BTW, as an "interactive agency" guy, I can attest to the AOR getting months to develop a plan and then thinking at the last minute about how this will get extended online. Then, the little interactive agency gets brought in to quickly execute a badly conceived plan created by someone who "thinks" they know Internet marketing. Of course, I don't get to attribute that kind of short-term thinking to race, so I'll just credit it to idiocy.

Posted by: AF on December 8, 2005 5:16 PM

I like the idea of us working on trust. But is it possible? I htink it is, but it will take time. Like everything else.

And does this mean we pair off clients and customers based on race or gender? I don't know, the instinct is to that's wrong, but maybe it makes all the sense in the world.

Either way, greed strikes me as the bigger problem, rather than lack of trust. Everyone, every agency wants every client for themselves. You must keep growing until you keel over and die. If we took personal, individual-sized portions, we'd be slimmer, more nimble, and there'd be more for everyone to share.

I like capitalism. And I like proving I'm better than the next guy (and definitely the next womyn!!). But maybe that drive can manifest someplace else. I would say something like family, or art but then I'd be branded as ...

Anyways, as a "minority" with more skills than 95% of the industry, but who has a hard enough time getting to pitch, let alone close the deal and execute ... I'm still not bitter or jaded. Just have to work harder. I believe talent always finds a way. Eventually Tiger Woods will appear and smack all these old-school Jim Crow execs in the head with a hammer, err golf club, and show that black/multicultural is the new white/status quo.

but until then, I guess I"ll see you in the mailroom
*sigh*

Posted by: The Assimilated Negro on December 8, 2005 7:14 PM

Oh Boo Hoo.

He's right, but not unique or alone. He's also not so concerned for the soul of this industry or humanity in general that he turns down the work. I can't speak for everyone, but I do this stuff for money. Who hasn't had to dumb down a campaign for a client? Eventually you have to shut up and let a client be a client.

Posted by: Chip on December 8, 2005 10:44 PM

I don't plan on defending myself on every blog because it's a waste of time, but I will do one quick lap here just to make a couple points to close out the year:

(1) Every criticism I have ever made about this industry was first made behind closed doors, "within the family" and always accompanied by solutions--be it a willingness to set up minority internship programs, go out and help recruit minorities,work with AEs on billing issues, management on leadership styles, etc. Whatever problems I identified, I've always offered workable executable effective, and FREE solutions. And as my parents raised me, I always looked in the mirror and worked on myself first.

But in most every case, I was told to shut up get back to work because most folks like things just the way they are. So be it.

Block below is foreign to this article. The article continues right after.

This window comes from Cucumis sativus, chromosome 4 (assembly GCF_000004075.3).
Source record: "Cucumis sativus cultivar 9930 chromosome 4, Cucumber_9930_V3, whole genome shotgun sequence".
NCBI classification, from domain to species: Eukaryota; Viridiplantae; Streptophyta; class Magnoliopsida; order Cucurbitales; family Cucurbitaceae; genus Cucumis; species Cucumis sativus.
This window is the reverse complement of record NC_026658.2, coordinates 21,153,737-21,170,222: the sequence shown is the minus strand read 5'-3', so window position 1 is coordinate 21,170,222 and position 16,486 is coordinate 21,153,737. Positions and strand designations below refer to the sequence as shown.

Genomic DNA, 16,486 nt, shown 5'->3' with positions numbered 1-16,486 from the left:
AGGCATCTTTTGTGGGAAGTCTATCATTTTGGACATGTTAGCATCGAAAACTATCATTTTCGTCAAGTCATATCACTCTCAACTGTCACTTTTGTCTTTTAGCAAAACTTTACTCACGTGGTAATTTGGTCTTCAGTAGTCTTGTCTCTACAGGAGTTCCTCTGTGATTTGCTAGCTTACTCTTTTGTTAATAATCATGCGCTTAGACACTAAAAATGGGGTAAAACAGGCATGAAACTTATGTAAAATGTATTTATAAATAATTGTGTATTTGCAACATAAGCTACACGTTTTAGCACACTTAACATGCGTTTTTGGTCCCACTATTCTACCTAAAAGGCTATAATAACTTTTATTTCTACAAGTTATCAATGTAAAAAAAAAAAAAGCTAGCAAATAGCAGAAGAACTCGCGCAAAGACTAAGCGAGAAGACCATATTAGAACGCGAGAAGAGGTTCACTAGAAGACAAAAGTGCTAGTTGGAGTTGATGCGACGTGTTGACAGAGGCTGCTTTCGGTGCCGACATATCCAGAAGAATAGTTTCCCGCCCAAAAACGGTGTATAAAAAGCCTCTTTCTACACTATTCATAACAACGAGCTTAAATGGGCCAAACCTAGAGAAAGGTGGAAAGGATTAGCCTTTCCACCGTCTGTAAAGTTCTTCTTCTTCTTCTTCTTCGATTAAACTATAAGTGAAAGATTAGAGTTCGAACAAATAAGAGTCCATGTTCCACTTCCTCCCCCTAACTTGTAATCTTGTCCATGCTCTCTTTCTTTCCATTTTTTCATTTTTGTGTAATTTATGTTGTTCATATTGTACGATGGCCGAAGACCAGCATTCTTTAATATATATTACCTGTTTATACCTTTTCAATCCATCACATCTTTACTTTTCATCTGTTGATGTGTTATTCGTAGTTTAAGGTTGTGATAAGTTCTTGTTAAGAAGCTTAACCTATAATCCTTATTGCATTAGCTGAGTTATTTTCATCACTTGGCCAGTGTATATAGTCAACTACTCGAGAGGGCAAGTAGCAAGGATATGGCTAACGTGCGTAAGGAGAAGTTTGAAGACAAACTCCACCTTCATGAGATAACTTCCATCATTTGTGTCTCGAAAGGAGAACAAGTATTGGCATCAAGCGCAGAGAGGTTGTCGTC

(2) The work. those in the know, are fully aware that I have produced more work in my career than most folks twice my age. Do I have a shelf filled with shiny awards (that the average consumer could care less about)? No. Do I have a bunch of goateed slacks fawning over stuff I did 10 years ago? No. Now...Have I made money for every client I've ever worked on? Yes. Has every single agency that I've ever freelanced for offered me a staff postion? Yup. Has every place I've ever worked at tried to hire me back? Yup. Do I have the goods to do this at a high level until I'm 75? Yup. But will I? Nope. Not as long as people are more interested in swinging on those trying to fix the problems than they are in fixing the actual problems themselves.

well i'm done for the year. I'm getting sick of the flood of racist hatemail and garbage on the blogs. you want to disagree, then disagree. but bring something to the party. I've worked at targeted and general market agencies. I've got the pedigree and the work. i know what I'm talking about.

And for the record, a lot of what I write also comes from people who are afraid to speak up because if they did, all the so-called "liberals" in our wonderful industry wouldn't react too kindly to them. And deep down inside, we all know it to be true.

By the way folks: Where I'm from, when you have a problem with someone, you say it to their face. And if you can't do that, you at least sign your name to your public posts.

"Corporate America makes people soft."

Posted by: hadji on December 9, 2005 7:42 PM

Who's more corrupt: a) The greedy, white dominated AOR who doesn't bother to learn about ALL of its target audience? b) The minority agency who preys on client insecurity with stereotypes of their own about their own culture. which is SO different that AOR planners, even those sell-out minorities they've hired, couldn't possibly create a strategy that drives an idea that just might UNIFY people. So we're going to need a completely different strategy, and accompanying creative, to address a fraction of the total business, and the incremental cost doesn't pay out in marketing ROI. But if you don't do it, we'll hold a press conference - we think we can get Jesse or Al. Can you sign here please?

Which is the bigger racket?

Listen to Sunil up above, or go look at Hunt Lascaris's work in South Africa so you might see how people have gotten past this all over the world, except here. Shame on you for feeding an equally cynical machine.

Posted by: Alex on December 11, 2005 5:24 AM

Sorry for my tardy arrival to this party. For anyone still interested, you’re cordially invited to visit the links below. Happy Holidays.

http://multicultclassics.blogspot.com/2005/03/essay-one.html

http://multicultclassics.blogspot.com/2005/12/essay-289.html